Dear Tito Johnny
Dear Tito Johnny,
When I learned that you had only a few days left with us, I tried to write to you. "Tried" being the operative word; I couldn't get anything down, nothing seemed to be enough. I find this odd, considering I am now overcome with so many things I never got to say. But I suppose this is better late than never, so I will begin with "thank you."
You were the first person who taught me what it meant to be real and unapologetic. I remember the first day of our acting workshop in MDAFI, where you talked about social conventions and how people never really give true answers anymore. How people say "I'm fine," when in truth, it means nothing and says nothing about the person responding to the question, "How do you feel?"
You sat quietly in a corner as we worked, as we figuratively stripped down and let ourselves be more vulnerable than we ever allowed ourselves to be. We felt safe with you, and in every moment following that workshop, I felt safe every time I was around you. And it wasn't because you were such a large, intimidating, and at times forbidding presence that could fend off all harm. I was always safe with you because I always knew your heart was looking out for mine.
The first time I ever directed anything -- a little short film with Ina and Marc that, to be honest, I'm not particularly proud of (for no other reason than personal lack) -- you came up to me right after the screening. You grabbed me in one of your huge, classic, Johnny-style hugs and growled, "Congrats, baby!" I knew you were a man of high standards and impeccable taste, and although what I'd done wasn't groundbreaking, I was assured that I was starting somewhere. (In fact, many occasions after, you would tell me to submit for Cinemalaya, to just try.)
I also remember when we were working on Hush Hush, and while we were waiting for Tita Laurice and the others, you sat with me in the library and told me your issues with regards to the look of some things. (Also known as the infamous dislike for the wall color.) You critiqued my work, and you told me what my weaknesses were. I think you were expecting me to defend myself, because when I agreed with you on the weaknesses you pointed out, you burst out in surprised laughter. We spent a good hour jamming, with you giving me suggestions before we got carried away into other subjects of conversation.
When we did Labing Labing, that was the only time I ever saw your raw anger, that day at the hospital. I remember standing in the rain, making puppy dog faces at you while Ina asked you to come back to the set. And how quiet we were when you decided to come back even though you were still obviously upset. I think you knew that I was scared you might somehow be angry at me personally, because when we were alone together, you smiled at me and said, "Naka-makeup ka ba? Parang gumaganda ka a."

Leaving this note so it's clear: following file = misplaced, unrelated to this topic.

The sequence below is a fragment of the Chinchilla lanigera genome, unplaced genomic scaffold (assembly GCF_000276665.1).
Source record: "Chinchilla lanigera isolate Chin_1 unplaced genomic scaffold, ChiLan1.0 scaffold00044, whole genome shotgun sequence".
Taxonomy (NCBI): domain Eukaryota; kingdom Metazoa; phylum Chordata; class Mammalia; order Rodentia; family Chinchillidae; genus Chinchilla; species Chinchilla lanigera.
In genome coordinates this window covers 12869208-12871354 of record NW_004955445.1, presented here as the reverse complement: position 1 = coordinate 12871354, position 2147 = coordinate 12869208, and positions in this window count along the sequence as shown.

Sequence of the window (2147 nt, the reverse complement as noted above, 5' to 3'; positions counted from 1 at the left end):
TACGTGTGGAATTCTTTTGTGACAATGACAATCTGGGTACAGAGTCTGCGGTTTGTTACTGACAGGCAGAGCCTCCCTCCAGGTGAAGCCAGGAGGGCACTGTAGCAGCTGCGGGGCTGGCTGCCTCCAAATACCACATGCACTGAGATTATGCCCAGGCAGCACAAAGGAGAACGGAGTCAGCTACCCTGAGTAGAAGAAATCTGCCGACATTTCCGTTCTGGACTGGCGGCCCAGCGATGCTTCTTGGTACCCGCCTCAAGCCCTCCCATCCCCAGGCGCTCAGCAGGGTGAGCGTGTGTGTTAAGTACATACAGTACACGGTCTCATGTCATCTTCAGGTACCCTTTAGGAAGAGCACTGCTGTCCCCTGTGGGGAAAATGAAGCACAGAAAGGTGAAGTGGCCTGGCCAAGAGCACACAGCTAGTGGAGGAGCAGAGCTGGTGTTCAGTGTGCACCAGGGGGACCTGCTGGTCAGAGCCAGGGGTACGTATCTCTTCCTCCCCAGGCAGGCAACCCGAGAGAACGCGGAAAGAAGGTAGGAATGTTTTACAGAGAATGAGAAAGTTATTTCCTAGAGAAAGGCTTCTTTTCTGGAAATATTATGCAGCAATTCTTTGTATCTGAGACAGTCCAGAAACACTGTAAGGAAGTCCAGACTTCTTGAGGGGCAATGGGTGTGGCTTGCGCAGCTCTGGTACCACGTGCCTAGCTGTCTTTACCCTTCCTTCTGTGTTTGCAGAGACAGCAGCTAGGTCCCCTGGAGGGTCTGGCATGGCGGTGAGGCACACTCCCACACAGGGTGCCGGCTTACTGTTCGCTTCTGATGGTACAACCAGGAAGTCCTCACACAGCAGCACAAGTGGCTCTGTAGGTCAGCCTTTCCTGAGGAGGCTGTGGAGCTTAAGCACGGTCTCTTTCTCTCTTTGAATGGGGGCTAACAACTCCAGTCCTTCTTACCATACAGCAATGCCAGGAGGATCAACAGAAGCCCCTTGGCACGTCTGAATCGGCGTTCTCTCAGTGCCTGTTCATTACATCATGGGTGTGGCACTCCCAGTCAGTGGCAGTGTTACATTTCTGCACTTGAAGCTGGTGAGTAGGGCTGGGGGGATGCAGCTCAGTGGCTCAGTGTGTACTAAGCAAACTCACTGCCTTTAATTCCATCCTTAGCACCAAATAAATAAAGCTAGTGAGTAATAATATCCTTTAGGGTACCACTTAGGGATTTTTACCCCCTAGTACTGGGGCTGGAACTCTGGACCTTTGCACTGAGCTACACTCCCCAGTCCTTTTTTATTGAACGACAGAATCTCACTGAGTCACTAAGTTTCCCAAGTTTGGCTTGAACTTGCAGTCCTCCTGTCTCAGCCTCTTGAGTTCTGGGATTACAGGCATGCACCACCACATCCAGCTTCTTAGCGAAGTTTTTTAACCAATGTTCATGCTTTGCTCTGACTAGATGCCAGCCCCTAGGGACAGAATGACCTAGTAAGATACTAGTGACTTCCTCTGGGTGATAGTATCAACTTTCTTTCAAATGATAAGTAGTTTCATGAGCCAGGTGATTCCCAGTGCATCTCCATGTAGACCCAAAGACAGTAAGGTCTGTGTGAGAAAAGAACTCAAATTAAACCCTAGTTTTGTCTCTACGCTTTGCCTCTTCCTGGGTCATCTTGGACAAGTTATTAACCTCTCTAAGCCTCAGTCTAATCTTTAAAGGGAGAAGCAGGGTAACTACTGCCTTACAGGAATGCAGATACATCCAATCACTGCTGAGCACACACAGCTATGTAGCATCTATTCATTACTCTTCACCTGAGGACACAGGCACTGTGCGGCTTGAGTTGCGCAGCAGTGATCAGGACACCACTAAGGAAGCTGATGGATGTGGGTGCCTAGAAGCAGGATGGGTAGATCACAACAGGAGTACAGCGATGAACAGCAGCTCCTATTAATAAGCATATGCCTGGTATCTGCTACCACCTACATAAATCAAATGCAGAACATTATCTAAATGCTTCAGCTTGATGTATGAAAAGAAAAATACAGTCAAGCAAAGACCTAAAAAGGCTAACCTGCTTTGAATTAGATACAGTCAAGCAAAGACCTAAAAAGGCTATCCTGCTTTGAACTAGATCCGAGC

All the times I saw you or heard from you outside of anything really film-related were just as impressionable upon me. Whether it was you poking fun at my heels during the Cinemalaya opening, asking for a little lambing, replying to my Facebook status to ask me if I was in love or feeling gassy, or sharing your general frustrations with the English language ("Putanginang English yan, kung magaling lang talaga ako diyan ang dami ko nang nagawa"), you always left a mark on me. I always felt as though each moment I got to share with you was special, for the sole reason that it was you I shared it with.
I came to see you exactly one week ago. This was to be our last moment together. I'd seen sick people before -- relatives and grandparents -- just as weak as you were, hooked up to machines and struggling the way you did. But something was different; the air was different. I felt I was in the presence of someone else, someone who was waiting to take you someplace where the pain no longer mattered. This palpable, sand-running-out-of-the-hourglass moment made me realize, that although you were no longer very responsive, it was enough for me to be there with you. To ease your pain however slightly with a sponge bath and a song, to let you know the simple truth, that I love you. True enough, less than 12 hours later, Mama Mary took you home.
I'd like to give some sort of mature response to all this, but to be completely honest, I am heartbroken. We are heartbroken. We are grateful to have had you in our lives, but it is quite a loss to walk the rest of the way without you. And so maybe, instead of finding a way to just up and numb the pain, we will let your memory be our muse. You believed in all of us above and beyond our belief in ourselves, and we will not let that go to waste. You will be more present than you've ever been, because let's face it: there is no wind strong enough to knock down the sheer tenacity of one Juan Feleo. Not even death.
So until we meet again, you will be in every frame we film, every word we write, every emotion we portray, every note we sing. You will be in the air and in the sky, in our future children's eyes and in each laugh we allow ourselves to share. You will be in our hearts, most especially in mine. So good night, dear friend. Until we meet again.